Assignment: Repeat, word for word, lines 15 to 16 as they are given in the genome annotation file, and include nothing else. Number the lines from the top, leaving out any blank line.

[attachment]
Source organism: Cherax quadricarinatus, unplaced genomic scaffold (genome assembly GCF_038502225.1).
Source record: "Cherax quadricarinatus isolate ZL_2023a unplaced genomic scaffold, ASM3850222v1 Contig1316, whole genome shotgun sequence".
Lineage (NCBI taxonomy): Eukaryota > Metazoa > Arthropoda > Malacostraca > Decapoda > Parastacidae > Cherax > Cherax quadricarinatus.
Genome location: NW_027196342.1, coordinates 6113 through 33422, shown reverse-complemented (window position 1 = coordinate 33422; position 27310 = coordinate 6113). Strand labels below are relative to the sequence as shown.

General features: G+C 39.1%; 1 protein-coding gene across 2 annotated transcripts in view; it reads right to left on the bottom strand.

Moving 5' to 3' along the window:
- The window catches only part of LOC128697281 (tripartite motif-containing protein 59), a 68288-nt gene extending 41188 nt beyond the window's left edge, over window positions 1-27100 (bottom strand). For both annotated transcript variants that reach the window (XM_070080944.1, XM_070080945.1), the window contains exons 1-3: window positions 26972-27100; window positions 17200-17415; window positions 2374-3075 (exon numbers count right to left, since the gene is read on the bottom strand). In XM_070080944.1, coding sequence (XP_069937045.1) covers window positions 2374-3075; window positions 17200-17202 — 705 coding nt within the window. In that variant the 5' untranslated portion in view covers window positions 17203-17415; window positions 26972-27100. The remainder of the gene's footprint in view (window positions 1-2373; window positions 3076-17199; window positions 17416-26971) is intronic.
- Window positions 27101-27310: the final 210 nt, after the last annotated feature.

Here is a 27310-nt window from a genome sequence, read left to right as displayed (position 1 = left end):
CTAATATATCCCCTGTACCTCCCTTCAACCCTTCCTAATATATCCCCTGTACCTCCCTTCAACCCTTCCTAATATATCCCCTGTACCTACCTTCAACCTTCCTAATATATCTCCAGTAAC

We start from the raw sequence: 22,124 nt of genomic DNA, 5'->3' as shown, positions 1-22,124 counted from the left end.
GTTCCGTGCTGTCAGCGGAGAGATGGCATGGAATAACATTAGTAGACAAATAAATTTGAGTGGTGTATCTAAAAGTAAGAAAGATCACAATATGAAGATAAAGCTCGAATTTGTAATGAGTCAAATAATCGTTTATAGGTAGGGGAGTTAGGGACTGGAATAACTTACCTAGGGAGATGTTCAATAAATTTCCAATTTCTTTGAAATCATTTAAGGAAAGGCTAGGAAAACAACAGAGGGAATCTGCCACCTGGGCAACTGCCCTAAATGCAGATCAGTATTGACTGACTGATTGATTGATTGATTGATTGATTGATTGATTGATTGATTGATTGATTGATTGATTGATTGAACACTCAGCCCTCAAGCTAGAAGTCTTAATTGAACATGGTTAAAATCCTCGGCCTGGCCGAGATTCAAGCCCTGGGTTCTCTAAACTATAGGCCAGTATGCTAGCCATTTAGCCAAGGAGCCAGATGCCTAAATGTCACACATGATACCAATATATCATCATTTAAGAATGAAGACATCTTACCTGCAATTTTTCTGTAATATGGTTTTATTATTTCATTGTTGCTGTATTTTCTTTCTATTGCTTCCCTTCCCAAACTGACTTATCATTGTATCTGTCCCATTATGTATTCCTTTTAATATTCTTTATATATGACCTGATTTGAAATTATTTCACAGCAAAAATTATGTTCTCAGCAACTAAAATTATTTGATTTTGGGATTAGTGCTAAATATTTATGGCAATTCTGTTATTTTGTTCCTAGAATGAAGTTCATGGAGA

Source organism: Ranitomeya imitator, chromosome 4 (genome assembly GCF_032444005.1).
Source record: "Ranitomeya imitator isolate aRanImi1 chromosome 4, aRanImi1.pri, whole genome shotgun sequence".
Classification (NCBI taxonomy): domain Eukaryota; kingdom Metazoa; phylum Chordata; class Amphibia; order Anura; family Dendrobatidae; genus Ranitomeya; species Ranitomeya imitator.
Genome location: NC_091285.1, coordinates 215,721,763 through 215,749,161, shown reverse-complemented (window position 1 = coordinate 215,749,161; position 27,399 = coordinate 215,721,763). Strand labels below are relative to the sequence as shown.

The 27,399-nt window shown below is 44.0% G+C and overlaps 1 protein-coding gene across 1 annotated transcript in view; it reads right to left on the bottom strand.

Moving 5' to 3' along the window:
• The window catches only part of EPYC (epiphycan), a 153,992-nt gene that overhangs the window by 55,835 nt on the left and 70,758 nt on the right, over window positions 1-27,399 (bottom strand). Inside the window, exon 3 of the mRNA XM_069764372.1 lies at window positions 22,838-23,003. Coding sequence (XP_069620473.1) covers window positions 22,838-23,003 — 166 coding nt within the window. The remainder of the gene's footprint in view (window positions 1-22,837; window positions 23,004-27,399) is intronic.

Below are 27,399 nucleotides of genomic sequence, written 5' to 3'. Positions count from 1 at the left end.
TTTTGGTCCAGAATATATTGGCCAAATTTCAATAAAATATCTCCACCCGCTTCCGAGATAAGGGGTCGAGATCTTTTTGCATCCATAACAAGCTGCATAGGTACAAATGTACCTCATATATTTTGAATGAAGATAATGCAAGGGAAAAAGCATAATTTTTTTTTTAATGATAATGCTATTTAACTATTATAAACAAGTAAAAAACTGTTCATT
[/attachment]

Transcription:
Classification (NCBI taxonomy): domain Eukaryota; kingdom Metazoa; phylum Chordata; class Amphibia; order Anura; family Dendrobatidae; genus Ranitomeya; species Ranitomeya imitator.
Genome location: NC_091285.1, coordinates 215,721,763 through 215,749,161, shown reverse-complemented (window position 1 = coordinate 215,749,161; position 27,399 = coordinate 215,721,763). Strand labels below are relative to the sequence as shown.